CIS Submits Public Comment on New Asylum Rule

The government must close loopholes that undermine the ‘deterrence’ policy

By Elizabeth Jacobs on March 30, 2023

On March 27, 2023, the Center for Immigration Studies (CIS) submitted a public comment in response to a proposed rule by the Department of Homeland Security (DHS) and the Department of Justice (DOJ) to restrict asylum eligibility for certain migrants who fail to apply for protection in a third country they transited through en route to the United States. The rule would impose a regulatory presumption against asylum eligibility for any asylum applicant who entered the United States unlawfully without first receiving parole from DHS or scheduling their arrival at a port of entry using DHS’s new CBP One mobile phone app.

The proposal is a part of the Biden administration’s strategy to prepare for the end of its use of the Centers for Disease Control and Prevention’s Title 42 public health order. Officials expect migrant encounters in the border region to increase significantly once Title 42 is lifted, stating that “the current level of migratory movements and the anticipated increase in the numbers of migrants following the lifting of the Title 42 public health order threaten to exceed the capacity to maintain the safe and humane processing of migrants who have crossed the border without authorization to do so.” Accordingly, DHS and DOJ issued this proposed rule in order to encourage inadmissible aliens to enter the United States in accordance with the Biden administration’s new pathways rather than making the dangerous journey to the border.

While the departments acknowledged the massive increase in border encounters and resulting strain such mass illegal immigration has caused unsustainable strains to the government’s operational capacity in its justification for issuing the proposal, the departments notably excluded any intent to specifically deter illegal immigration into the United States, restrict the entry of inadmissible aliens, or otherwise discourage the submission of fraudulent asylum claims when describing the rule’s purpose. Further, as drafted, CIS believes that the rule will be largely ineffective at deterring mass asylum fraud or supporting the scheme Congress created to regulate immigration into the United States. Accordingly, CIS believes that the departments’ proposal is solely aimed at facilitating “orderly”, but unlawful, entries of inadmissible aliens and creating cover so the Biden administration can claim to the American public, which largely opposes the Biden administration’s non-enforcement policies, that the government is implementing some form of deterrence policy.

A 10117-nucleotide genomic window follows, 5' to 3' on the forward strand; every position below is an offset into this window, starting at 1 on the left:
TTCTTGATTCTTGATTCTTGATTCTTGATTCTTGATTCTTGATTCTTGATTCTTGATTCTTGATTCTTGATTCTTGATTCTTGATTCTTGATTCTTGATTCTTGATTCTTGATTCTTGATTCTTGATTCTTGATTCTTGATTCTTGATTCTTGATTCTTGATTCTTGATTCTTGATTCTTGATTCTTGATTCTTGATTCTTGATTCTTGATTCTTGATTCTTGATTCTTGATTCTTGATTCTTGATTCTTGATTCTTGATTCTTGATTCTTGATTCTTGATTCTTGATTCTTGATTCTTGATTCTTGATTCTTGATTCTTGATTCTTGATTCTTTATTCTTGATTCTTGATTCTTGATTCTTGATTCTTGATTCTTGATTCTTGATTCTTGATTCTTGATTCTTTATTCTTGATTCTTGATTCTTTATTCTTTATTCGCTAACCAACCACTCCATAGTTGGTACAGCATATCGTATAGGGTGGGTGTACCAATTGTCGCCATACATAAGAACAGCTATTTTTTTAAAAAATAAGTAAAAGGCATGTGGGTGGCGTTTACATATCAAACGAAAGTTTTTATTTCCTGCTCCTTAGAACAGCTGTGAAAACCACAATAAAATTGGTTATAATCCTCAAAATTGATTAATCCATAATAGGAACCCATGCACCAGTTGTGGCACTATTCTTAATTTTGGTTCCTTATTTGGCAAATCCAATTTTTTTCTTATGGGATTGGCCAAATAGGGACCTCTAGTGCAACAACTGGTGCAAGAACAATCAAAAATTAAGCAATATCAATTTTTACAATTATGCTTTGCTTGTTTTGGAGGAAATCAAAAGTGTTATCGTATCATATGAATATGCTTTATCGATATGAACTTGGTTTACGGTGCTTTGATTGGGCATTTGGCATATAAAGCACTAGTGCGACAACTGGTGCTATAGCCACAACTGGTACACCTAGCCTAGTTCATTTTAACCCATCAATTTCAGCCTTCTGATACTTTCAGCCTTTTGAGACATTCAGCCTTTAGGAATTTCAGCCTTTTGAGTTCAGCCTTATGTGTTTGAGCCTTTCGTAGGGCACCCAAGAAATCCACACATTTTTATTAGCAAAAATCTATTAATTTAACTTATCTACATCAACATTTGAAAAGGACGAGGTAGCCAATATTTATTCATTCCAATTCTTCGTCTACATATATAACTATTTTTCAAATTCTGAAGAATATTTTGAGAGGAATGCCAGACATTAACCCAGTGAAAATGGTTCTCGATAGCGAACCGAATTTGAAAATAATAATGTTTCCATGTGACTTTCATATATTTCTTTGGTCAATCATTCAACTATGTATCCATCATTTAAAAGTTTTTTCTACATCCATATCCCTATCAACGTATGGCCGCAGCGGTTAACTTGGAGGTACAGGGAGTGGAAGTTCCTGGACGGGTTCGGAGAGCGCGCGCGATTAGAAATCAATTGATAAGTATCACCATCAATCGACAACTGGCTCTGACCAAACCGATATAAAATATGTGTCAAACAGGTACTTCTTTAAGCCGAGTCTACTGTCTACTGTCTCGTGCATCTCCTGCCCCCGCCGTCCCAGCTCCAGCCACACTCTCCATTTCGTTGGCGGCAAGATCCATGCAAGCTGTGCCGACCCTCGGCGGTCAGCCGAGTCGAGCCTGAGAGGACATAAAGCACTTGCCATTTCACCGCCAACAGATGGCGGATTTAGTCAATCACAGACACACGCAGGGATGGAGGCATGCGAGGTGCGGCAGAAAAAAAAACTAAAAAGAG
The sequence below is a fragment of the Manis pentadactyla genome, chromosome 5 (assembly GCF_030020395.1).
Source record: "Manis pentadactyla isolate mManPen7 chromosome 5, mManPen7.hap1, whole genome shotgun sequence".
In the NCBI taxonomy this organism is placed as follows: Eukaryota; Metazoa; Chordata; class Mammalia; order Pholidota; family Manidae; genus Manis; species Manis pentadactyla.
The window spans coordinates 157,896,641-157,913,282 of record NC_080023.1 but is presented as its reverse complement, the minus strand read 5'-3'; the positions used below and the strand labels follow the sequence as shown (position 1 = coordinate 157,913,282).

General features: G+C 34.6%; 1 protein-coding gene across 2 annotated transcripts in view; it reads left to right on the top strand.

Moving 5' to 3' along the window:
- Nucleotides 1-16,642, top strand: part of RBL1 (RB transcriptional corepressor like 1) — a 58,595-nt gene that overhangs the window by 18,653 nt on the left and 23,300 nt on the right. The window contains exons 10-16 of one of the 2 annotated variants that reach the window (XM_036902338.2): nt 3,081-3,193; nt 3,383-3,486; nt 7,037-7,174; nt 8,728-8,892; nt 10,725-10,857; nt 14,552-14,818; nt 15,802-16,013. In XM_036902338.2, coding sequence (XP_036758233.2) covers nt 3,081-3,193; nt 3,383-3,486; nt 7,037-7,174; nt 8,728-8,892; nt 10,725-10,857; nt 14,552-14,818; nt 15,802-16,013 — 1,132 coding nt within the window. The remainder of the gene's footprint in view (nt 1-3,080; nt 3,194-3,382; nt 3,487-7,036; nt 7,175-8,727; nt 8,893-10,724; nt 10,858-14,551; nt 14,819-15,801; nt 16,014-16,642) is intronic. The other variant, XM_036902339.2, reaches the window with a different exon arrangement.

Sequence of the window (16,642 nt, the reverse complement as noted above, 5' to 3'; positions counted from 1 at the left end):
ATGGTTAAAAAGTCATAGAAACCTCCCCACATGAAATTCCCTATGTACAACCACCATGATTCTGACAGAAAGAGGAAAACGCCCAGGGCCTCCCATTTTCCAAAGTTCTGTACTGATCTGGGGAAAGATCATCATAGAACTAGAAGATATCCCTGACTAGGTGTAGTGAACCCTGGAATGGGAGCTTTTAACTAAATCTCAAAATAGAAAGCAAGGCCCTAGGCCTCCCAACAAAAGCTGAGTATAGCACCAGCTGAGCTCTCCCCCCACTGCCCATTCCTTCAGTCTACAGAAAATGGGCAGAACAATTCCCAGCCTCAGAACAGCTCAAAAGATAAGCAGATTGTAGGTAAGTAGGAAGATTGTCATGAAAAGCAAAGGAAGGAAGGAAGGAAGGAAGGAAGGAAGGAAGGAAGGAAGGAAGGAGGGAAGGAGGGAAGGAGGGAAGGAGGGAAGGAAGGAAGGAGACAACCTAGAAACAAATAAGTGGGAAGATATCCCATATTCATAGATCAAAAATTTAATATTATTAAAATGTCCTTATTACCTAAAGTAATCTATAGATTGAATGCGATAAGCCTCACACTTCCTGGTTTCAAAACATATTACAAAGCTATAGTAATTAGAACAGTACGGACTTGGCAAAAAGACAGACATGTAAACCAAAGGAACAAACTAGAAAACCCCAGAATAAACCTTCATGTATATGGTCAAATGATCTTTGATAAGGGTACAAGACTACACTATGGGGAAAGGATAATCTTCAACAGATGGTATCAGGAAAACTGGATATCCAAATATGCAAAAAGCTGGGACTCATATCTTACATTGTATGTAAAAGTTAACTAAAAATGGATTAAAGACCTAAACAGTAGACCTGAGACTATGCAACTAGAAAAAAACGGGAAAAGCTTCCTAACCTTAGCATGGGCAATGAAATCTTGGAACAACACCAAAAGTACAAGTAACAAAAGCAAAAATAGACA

In the comment, CIS recommended that DHS and DOJ amend the regulation to close its wide and easy-to-exploit exceptions for aliens who fail to apply for protection in a third country (a country other than the United States and their country of origin). CIS also recommended that DHS raise the standard of proof for withholding of removal and deferral of removal screenings in all credible-fear screenings in order to better further “the Departments systemic goals of border security and lessen the impact on the immigration adjudication system overall”. Finally, CIS recommended that the departments issue a modified version of the deterrence policy on a permanent, rather than temporary, basis. CIS believes deterring asylum fraud supports the government’s long-term interests in securing the border, strengthening the integrity of the asylum system, and preserving government resources for cases that demonstrate the greatest need for protection in the United States.

Topics: Asylum